Skip to comments.VIDEO: Mustang gets Aston Martin Vanquish V12
Posted on 04/15/2008 10:11:10 AM PDT by Red Badger
For decades, the Ford Mustang has been a symbol of affordable performance. While the average GT will still run you less than $30,000, for many that is merely the starting point. Next is the booming Ford Mustang aftermarket business, where you can beef up every square inch of your ponycar. One item not commonly found in a Ford Racing catalog is an Aston Martin Vanquish V12 engine, but after hearing one in the engine bay of a beautiful blue stallion, we think that problem should be corrected.
Hit the jump to view video of a very well-modified Mustang that has the face of a GT500, the butt of a Saleen, and the heart of an Aston. If you thought the throaty V8 of a stock GT was music to your ears, the silky smooth symphony coming from the Vanquish V12 is better than Bach. The best part of the video comes about a minute in when the snugly-packed V12 reveals itself for the first time. Is it just us or is a real Mustang with an Aston motor a hundred times better than a 'Stang with a Vanquish body?
V-12 ‘Stang Ping!...........
The new Mustang and Charger just don’t look good or right without the spoiler on the back.
Just like the good ole days when all you saw when you opened the hood was “engine.” Come on lottery.......
LOL...about 10 years back some guy in California was shoe-horning Mustang 5.0 V8s into Miatas...with the beefed up x-missions and suspensions, he was still getting a pretty good (51/49) front to rear weight distribution. The things were rockets.
If I win the lottery, I’ll go for the WHOLE ASTON MARTIN!..............
What a difference with the first car I ever bought. It was a maroon, 3-speed, 4-cylinder, ‘64 Mustang generally known as “the secretary’s delight”. No AC but it did have tinted glass. I don’t even remember if it had seat belts but it did have an ash tray that was full most of the time.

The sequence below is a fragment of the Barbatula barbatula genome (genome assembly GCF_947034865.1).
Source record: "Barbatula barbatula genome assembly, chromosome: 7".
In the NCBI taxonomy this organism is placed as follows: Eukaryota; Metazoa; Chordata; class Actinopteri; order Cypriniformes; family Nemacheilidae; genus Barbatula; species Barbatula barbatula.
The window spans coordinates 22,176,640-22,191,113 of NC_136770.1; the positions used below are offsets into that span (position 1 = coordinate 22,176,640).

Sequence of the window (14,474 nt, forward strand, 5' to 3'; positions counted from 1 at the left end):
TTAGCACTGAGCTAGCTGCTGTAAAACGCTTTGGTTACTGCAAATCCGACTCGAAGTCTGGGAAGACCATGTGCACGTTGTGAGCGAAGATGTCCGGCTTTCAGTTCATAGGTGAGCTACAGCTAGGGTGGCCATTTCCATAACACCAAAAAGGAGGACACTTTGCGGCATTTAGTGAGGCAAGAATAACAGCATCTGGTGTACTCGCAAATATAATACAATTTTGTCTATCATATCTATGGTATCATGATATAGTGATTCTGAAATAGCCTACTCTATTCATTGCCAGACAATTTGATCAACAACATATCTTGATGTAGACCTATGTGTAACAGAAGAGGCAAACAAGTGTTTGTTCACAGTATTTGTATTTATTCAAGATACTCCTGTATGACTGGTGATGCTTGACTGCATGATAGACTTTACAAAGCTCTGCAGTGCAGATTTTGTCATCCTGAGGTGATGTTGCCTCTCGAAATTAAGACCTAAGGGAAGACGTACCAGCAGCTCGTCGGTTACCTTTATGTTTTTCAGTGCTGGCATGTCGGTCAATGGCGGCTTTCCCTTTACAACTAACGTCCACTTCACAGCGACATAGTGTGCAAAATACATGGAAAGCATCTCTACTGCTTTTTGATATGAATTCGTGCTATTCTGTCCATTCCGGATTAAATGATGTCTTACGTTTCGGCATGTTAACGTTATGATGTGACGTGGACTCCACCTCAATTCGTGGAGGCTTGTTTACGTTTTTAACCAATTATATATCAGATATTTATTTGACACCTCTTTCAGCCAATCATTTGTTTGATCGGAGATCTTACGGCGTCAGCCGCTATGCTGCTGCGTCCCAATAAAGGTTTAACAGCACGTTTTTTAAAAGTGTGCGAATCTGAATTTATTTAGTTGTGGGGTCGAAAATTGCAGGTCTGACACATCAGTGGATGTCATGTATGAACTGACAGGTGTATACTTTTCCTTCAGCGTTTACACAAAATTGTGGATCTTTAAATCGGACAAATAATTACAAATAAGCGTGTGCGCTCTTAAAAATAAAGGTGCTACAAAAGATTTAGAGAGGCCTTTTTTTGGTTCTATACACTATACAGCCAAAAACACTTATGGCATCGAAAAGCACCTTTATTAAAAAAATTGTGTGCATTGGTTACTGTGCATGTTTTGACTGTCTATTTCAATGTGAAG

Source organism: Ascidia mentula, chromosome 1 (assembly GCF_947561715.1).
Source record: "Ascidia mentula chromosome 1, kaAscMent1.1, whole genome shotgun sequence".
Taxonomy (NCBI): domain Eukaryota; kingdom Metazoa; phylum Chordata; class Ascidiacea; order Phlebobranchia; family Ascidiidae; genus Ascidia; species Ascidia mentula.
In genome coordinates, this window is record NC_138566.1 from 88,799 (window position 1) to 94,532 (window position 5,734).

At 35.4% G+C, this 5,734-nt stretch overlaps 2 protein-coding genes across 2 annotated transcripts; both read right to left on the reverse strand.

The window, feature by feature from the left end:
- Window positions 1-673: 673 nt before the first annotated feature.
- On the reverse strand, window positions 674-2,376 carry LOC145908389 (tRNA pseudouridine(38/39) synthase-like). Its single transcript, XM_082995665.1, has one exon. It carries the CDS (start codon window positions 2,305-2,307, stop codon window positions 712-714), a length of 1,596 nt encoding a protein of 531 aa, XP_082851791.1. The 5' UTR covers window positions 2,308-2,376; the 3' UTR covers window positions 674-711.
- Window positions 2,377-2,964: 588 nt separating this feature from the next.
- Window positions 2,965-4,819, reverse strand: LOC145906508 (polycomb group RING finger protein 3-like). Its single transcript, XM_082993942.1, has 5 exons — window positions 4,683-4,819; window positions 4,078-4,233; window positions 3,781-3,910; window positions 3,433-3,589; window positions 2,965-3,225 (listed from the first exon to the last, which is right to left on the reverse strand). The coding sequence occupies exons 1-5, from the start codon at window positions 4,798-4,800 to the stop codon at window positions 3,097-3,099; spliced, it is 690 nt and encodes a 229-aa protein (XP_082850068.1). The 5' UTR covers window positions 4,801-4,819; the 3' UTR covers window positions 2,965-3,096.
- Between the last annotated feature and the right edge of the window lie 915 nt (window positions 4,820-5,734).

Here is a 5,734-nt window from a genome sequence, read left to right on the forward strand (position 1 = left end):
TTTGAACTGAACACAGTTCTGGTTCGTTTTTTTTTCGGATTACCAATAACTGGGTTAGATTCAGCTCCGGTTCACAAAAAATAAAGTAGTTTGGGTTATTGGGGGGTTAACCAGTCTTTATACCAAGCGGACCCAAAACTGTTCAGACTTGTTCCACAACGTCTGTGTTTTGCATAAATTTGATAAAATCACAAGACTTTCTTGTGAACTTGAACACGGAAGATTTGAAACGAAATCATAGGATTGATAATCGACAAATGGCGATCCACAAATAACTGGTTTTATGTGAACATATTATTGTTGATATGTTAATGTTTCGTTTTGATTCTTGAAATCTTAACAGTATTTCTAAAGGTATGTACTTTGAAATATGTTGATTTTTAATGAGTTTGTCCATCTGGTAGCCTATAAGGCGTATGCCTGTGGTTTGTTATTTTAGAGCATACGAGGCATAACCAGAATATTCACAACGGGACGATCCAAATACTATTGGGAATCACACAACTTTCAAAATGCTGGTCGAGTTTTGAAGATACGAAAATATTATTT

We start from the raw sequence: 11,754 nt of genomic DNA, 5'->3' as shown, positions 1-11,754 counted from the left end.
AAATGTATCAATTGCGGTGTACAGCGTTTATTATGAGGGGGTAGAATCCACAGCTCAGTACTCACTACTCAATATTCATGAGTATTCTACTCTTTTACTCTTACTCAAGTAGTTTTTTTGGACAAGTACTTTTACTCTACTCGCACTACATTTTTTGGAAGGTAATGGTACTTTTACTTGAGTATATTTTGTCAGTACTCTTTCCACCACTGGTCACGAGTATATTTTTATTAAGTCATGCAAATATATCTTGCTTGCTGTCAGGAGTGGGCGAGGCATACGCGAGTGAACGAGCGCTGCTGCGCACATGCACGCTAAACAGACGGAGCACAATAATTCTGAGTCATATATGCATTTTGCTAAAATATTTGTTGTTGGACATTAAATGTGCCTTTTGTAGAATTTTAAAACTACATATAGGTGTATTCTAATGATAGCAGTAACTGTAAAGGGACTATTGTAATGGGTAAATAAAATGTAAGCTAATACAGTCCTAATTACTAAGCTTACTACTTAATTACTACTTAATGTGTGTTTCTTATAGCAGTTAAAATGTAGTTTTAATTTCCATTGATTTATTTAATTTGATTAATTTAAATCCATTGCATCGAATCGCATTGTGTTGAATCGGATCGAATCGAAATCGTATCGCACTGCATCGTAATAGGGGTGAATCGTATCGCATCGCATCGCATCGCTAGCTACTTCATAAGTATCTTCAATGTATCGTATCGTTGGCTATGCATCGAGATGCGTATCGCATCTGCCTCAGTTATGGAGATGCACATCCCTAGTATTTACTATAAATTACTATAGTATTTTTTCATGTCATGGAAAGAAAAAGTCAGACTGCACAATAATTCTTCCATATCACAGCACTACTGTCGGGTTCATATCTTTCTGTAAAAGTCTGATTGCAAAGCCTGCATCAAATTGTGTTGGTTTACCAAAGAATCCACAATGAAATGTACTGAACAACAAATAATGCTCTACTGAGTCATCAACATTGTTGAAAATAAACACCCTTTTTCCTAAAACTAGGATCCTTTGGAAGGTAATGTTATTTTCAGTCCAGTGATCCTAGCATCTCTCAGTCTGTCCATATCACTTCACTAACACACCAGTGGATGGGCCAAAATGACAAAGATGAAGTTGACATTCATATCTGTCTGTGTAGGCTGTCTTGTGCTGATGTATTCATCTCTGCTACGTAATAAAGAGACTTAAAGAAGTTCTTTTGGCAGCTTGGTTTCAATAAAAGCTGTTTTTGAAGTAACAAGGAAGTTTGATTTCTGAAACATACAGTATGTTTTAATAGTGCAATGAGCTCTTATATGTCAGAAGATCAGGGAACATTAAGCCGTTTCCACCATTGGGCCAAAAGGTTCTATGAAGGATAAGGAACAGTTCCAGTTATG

3-speed, 4-cylinder, 64 Mustang?..............
I think you mean a straight 6, not 4 cylinder.
It was a long time ago so perhaps you’ve forgotten that Mustangs never had a 4 cylinder (170 six, 260 and 289 eights) and the first Mustangs went on sale in early 1964 with post July 1964 units labeled as 1965’s. (hence the ‘64 1/2 monikers ). Perhaps the easiest way to identify a “64 1/2” is that they all used a generator instead of the alternators used in post July 64.
Reminds me of the Sunbeam Tigers of my generation....260 CID Fords shoehorned into Sunbeams. And, because small block Chevys have their distributor in the back making them tougher to adapt, the Fords were the next best logical engines with their front mounted distributors. But the bottom line to all of these horsepower wars is how much can you put on the ground without smoking the tires and losing time? This requires major modifications for bigger skins in the back and a beefed up drivetrain.
64 1/2’s didn’t have backup lights either. Did you know the first 500 production model Mustangs had bench seats?
Ouch, got to be a hand-mangler to work on that engine..........but then, if you can afford to do this, you probably do not need to do your own wrenching?
Probably so. If I could afford one, I wouldn’t be getting my manicured nails dirty.............
Yes and I had a lady that worked for me that had a White Mustang convertible with bench seats, generator, six cylinder and C-4 automatic...hers must have been built in July as they used up old parts and started offering more options. She bought it brand new and the last I knew in 1996 she still had it as her every day driver. Of course her son is a car nut, kept it maintained and had already expressed his “dibs” for when she decides to part with it. I tried to tell her she could sell it and buy a new vehicle cash for what hers was worth but she didn’t budge!
I think that a few of these Mustangs had four bangers.
That is 12 kinds of awesome.
Of course, that's what the original Cobra was (289 or 427 Fords in a small English roadster).